Robert Hodgins immigrated to South Africa when he was 18. In 1940 Hodgins joined the Union Defense Forces and served in Kenya and then Egypt. In 1944 he returned to England and later attended Goldsmiths College, London where he studied art and education. In 1951 Hodgins received an Arts and Crafts Certificate at Goldsmiths and in 1953 received a National Diploma of Design specialising in painting. Thereafter, Hodgins returned to South Africa and started teaching at the school of Art at Pretoria Technical College.
Hodgins was the best known for his use of simplified figures to sardonically depict people as self-concerned, lacking conscience and infinitely unaware of their own fallibility. For the last 15 years he had also experimented with printmaking, using the medium to express satire, illustrated in his collaborations with major South African artists such as Deborah Bell and William Kentridge. Hodgins has been included in major group exhibitions in South Africa and abroad and is featured in prominent private and public collections.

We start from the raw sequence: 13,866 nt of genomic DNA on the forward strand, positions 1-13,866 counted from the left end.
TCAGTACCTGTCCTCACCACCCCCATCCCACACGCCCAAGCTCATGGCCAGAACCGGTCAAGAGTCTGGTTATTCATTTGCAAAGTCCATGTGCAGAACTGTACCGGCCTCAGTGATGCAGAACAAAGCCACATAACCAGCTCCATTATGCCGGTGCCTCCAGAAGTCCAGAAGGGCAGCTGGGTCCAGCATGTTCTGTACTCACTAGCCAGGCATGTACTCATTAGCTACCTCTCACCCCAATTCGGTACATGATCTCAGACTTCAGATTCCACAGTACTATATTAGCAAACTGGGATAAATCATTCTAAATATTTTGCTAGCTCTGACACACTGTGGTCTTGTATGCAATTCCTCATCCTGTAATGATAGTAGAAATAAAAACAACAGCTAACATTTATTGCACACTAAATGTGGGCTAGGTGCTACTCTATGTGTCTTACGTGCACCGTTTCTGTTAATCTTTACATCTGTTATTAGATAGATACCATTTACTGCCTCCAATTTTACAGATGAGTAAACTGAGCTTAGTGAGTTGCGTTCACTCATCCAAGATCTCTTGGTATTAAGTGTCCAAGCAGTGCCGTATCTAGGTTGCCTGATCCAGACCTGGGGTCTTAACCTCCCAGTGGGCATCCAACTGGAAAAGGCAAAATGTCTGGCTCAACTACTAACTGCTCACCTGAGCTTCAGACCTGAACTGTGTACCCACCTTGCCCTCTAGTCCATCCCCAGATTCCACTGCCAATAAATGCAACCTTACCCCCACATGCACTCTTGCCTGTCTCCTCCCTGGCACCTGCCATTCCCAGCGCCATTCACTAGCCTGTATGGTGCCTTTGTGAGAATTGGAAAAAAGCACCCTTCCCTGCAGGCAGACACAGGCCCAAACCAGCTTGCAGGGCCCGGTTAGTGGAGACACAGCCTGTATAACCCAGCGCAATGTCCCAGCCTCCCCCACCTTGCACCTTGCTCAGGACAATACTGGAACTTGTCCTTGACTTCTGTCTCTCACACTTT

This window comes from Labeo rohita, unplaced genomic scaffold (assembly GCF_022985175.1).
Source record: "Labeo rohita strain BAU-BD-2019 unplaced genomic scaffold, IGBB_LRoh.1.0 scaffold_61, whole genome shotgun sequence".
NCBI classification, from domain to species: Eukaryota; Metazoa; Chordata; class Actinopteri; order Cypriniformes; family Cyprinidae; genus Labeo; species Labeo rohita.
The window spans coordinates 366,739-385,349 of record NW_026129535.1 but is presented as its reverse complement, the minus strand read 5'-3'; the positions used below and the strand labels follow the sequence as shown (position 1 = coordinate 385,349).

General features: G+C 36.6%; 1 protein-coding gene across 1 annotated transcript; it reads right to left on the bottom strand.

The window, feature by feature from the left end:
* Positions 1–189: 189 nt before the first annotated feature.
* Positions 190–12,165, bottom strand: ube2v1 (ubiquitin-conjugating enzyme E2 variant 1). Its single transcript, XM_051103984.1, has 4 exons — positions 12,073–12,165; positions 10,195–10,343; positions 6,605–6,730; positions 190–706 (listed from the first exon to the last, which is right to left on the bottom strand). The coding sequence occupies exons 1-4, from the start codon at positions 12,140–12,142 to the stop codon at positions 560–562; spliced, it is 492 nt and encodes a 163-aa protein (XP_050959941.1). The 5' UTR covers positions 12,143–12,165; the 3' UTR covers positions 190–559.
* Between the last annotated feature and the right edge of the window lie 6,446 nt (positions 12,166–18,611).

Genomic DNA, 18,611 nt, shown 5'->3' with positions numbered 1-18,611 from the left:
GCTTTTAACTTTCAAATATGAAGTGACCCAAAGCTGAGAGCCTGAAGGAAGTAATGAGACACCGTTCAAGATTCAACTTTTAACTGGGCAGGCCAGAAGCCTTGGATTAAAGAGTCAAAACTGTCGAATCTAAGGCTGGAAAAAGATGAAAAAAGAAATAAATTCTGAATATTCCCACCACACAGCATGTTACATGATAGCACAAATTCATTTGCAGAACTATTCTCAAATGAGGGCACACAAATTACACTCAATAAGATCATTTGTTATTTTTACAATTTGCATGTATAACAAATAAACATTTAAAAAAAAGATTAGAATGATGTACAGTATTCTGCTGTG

Hodgins was a senior figure in South African painting and his vast knowledge of literature and art has benefited many of his students during his 17 years (1966 to 1983) as a senior lecturer in painting at the University of Witwatersrand, Johannesburg. He retired in 1983 to paint full time. Upon the celebration his 80th birthday in 2000 Hodgins presented a major exhibition to mark the occasion which turned out to be a sell-out show. Hodgins passed away at the age of 89 from lung cancer, in March 2010.